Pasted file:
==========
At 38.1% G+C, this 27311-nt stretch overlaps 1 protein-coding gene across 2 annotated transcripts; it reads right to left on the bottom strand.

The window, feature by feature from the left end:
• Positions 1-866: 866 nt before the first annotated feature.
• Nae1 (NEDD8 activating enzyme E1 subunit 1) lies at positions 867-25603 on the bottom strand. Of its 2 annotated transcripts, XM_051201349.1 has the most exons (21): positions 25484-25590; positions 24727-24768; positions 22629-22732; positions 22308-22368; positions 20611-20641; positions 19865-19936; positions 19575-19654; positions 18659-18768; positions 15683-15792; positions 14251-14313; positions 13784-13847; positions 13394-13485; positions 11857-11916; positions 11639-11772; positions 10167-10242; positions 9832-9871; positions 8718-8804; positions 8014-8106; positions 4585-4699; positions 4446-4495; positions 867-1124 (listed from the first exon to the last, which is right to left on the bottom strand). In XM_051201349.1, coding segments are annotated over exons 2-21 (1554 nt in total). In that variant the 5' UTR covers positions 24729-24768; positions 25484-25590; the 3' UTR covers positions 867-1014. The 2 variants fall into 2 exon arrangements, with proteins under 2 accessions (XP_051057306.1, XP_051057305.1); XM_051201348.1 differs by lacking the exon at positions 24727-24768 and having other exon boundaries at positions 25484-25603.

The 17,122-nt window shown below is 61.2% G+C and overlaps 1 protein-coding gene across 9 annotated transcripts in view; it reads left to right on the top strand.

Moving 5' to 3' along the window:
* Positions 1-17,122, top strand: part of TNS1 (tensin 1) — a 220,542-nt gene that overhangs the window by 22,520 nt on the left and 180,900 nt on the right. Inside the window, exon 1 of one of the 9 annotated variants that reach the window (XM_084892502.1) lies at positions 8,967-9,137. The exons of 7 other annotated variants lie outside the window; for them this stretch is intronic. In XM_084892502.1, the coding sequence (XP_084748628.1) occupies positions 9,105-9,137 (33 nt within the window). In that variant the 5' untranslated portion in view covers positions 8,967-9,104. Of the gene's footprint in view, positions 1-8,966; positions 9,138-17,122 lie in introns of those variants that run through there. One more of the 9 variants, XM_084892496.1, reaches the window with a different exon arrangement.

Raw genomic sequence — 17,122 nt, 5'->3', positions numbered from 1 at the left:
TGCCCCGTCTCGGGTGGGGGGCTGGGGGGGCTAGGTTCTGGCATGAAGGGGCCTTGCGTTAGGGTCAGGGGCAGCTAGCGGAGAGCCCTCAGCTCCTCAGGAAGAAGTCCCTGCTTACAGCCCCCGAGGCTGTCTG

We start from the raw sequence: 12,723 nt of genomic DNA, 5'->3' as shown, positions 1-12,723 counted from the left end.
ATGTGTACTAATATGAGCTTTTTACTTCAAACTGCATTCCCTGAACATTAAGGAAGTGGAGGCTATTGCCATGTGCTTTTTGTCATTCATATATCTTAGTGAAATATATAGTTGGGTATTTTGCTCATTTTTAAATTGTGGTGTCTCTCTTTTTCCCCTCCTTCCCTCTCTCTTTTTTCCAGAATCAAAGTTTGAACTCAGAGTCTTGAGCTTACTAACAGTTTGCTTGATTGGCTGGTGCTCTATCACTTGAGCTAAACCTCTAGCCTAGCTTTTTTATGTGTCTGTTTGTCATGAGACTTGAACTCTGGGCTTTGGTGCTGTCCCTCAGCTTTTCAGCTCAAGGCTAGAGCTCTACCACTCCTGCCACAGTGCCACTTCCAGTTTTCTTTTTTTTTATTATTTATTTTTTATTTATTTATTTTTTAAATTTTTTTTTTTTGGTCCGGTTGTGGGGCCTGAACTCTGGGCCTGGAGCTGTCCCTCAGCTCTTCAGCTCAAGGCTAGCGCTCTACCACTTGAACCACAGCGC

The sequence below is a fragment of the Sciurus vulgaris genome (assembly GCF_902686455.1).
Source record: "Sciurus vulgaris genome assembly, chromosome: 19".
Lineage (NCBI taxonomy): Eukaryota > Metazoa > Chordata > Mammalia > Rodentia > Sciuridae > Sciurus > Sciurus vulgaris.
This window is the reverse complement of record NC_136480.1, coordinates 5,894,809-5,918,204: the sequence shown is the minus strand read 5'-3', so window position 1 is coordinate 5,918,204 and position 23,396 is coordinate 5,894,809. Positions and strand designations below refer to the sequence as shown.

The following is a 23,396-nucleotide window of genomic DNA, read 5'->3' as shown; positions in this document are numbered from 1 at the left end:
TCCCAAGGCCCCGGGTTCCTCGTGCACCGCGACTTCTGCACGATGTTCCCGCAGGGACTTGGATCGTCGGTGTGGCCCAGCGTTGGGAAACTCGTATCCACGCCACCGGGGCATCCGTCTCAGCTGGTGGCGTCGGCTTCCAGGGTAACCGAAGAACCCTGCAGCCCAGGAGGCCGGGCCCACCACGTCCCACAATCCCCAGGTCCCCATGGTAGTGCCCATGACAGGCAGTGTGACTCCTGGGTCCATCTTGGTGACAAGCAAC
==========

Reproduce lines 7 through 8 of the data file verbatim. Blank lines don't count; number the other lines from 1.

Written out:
* Positions 1-17,122, top strand: part of TNS1 (tensin 1) — a 220,542-nt gene that overhangs the window by 22,520 nt on the left and 180,900 nt on the right. Inside the window, exon 1 of one of the 9 annotated variants that reach the window (XM_084892502.1) lies at positions 8,967-9,137. The exons of 7 other annotated variants lie outside the window; for them this stretch is intronic. In XM_084892502.1, the coding sequence (XP_084748628.1) occupies positions 9,105-9,137 (33 nt within the window). In that variant the 5' untranslated portion in view covers positions 8,967-9,104. Of the gene's footprint in view, positions 1-8,966; positions 9,138-17,122 lie in introns of those variants that run through there. One more of the 9 variants, XM_084892496.1, reaches the window with a different exon arrangement.

Raw genomic sequence — 17,122 nt, 5'->3', positions numbered from 1 at the left: